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The Boston Globe


Guess who’s coming to dinner

According to a few mediums, this nearly three-century-old New Hampshire home has extra inhabitants.

THIS IS AN OTHERWORLDLY TALE that starts with a purchase that’s very much of this one: life insurance. When my husband and I bought a home in Loudon, New Hampshire, in May, I decided to increase my life insurance coverage. The medical technician sent by the insurer took an interest in our four-bedroom Shaker-style house, built in 1750. I happily showed him around because he didn’t give off a creepy vibe. He didn’t give off a creepy vibe, that is, until he told me he had seen a ghost in the upstairs hall. He said that many people in his family could see ghosts and that he had spotted a woman from the 1820s. He could tell she loved children and would be a happy presence in our family’s lives. Then he packed up various containers of my bodily fluids and drove away.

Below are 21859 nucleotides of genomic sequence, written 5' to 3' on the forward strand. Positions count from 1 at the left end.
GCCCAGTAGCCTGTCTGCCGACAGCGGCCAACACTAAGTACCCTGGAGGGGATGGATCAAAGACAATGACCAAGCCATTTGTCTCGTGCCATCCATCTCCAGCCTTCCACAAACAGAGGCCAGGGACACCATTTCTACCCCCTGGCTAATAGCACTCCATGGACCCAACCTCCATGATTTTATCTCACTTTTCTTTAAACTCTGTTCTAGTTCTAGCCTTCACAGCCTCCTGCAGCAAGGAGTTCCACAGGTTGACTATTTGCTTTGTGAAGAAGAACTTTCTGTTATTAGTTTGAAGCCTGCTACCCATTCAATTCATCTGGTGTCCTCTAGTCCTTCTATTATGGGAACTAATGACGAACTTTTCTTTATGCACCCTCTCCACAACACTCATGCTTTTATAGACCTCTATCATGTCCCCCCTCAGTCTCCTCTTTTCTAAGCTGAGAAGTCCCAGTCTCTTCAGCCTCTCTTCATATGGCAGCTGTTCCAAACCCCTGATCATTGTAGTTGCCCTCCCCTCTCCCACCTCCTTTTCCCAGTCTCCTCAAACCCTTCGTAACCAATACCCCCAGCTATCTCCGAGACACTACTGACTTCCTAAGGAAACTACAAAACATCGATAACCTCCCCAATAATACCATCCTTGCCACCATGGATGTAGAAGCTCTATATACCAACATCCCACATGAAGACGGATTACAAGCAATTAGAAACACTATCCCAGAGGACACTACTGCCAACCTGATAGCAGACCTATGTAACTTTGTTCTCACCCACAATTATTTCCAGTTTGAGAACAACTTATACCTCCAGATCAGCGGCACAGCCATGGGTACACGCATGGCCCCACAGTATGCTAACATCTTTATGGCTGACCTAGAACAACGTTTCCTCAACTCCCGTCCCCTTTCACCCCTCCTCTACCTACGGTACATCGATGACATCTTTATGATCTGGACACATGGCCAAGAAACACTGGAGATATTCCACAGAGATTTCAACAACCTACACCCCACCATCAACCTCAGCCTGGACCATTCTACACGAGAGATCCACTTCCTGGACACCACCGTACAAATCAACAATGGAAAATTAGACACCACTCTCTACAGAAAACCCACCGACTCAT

I’m officially agnostic on the existence of ghosts, but the fact that someone had seen one in my own house intrigued me enough to decide to invite another medium or two to visit. I’ve been researching the house’s history through the New Hampshire state archives, and I figured a few unconventional sources would round out my project. The Northeast has the oldest houses in the country, and at 263 years my house is among the oldest of the old — surely there have been a lot of opportunities for supernatural mischief, right?

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